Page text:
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  • Writer's pictureEdwina Symonds

A mother, without

When the most precious gift you have ever been given is taken, forever.

The eyes of my angel

My ten-month-old baby died on July 31, 2018. He was healthy and flourishing, not terminally ill or sick. He didn’t drown or suffer a horrific accident. My husband found him in his cot, having a seizure. We rushed him to the hospital but the seizure proved catastrophic. He never woke up. We now know he was only ever going to shine for a short time on this earth. When his genetic pattern was materialising he chose an extremely rare flaw that determined his death sentence. I am grateful that we didn’t live with this knowledge, his life was full. Whilst I grieve, I attempt to make peace with the shock of how fast the events of his life and death transpired.

He was our firstborn, a perfect baby. He slept, he ate, he rarely cried. He was happy and joyous, he adored watching the trees swaying, his reflection, and the ocean. He hummed and haaahed his delight at all the small wonders around him. He was an absolute delight, and now he rests peacefully. In his final days, he rested, on life-support and our friends and family showered him with love and kisses.

Emotional shock is an intensely confusing state of being.

With his first birthday looming on the 23rd of September, to navigate the grief, I must find joy and reason. I am grateful he was born in this country, with access to phenomenal government-run healthcare, it is a gift we naturally take for granted but its value must never be underestimated. My baby’s perfect, unblemished kidneys have given life to a young man who’s days became a waiting game. I ache when I think of how my sadness was directly proportionate to the joy that family felt when they received this fateful phone call. I am so happy a piece of my baby lives on.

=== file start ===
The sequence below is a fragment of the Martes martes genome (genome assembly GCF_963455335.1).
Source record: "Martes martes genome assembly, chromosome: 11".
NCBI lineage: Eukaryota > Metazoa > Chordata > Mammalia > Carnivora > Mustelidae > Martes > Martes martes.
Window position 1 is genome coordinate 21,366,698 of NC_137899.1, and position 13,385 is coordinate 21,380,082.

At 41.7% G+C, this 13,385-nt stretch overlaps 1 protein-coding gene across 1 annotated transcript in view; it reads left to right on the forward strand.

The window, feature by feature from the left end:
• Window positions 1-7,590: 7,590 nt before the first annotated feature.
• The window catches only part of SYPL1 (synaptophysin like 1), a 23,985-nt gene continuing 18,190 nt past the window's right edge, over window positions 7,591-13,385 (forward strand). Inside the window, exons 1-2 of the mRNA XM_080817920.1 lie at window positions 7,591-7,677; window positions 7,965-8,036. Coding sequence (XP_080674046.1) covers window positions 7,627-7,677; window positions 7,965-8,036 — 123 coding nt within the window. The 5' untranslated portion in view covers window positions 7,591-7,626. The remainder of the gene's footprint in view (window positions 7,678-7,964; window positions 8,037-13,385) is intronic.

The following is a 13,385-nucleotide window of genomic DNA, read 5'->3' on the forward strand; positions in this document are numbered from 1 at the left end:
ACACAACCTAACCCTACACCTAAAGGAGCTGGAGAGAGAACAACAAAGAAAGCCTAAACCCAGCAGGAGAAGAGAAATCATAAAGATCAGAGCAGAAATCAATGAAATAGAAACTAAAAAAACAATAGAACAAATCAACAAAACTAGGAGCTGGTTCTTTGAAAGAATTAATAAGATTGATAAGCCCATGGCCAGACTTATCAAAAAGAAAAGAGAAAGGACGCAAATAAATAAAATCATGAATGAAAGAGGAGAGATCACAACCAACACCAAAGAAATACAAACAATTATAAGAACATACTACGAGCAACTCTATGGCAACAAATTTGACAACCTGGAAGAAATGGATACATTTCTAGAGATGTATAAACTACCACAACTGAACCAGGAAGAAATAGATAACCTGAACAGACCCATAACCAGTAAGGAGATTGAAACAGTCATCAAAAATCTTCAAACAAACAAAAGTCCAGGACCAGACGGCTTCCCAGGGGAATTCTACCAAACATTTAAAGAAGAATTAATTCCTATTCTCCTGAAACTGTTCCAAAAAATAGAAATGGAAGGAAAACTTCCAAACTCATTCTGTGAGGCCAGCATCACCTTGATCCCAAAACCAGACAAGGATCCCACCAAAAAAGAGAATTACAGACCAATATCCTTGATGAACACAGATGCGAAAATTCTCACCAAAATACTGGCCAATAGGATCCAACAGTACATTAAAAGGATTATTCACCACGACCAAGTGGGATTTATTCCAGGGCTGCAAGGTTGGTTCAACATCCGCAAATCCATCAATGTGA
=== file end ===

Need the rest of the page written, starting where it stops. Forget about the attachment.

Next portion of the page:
Emotional shock is an intensely confusing state of being. I wonder where he is. Some moments hit like a wave. I found some clothes that I had bought for him a few weeks ago, he won’t wear them. That brought on sobs so physically overwhelming I could not stand. As did the first load of washing that was without three little jumpers and six food-stained face washers. These small innocent moments remind me of that ten incredible months that were strung together by other small innocent moments.

I flounder in the emptiness that is grief. How can you create something, and love it so much, and now it is gone? Death is so final. This hollowness cannot be described. There is so much beauty in the science of creating a child. Any mother who has borne a child knows the intimacy that is built whilst a baby grows inside you. I am experiencing this now as another baby swells in my belly so close to my broken heart. This little love sits on a knife-edge, feeling new life thrive when a life has been lost is, at times, unbearable.

I don’t know where the future lies, or at what point that anything I do will have meaning. My world has been blown up and there is no aid coming for me. I hope that the future holds learnings, and wisdom and the lightbulb moment of some meaning as to why I was chosen to lose my baby. Though I wish not to compare my pain to anyone else, I know I am not alone, there are many who have shed similar tears. Grief is soul-destroying, private and all-consuming, but the navigation to brighter days is a well-tread path. I seek nothing except the promise that one day I will thrive again. That when I hold my new baby, I will have the strength to love and feel loved again.

I live with no regrets as a mother, I know that he knew he was loved and adored, and that is all that matters. I now treasure every photo, every video, everything he ever touched. For the moment our home is a museum, to the beautiful boy who lived here for an infinitesimal time. I am a mother without. My baby is resting, somewhere above. I see him in the stars, and the feel him in the wind. I light his room every night and read him a bedtime story. These rituals may fade with time, but my love for him will endure.

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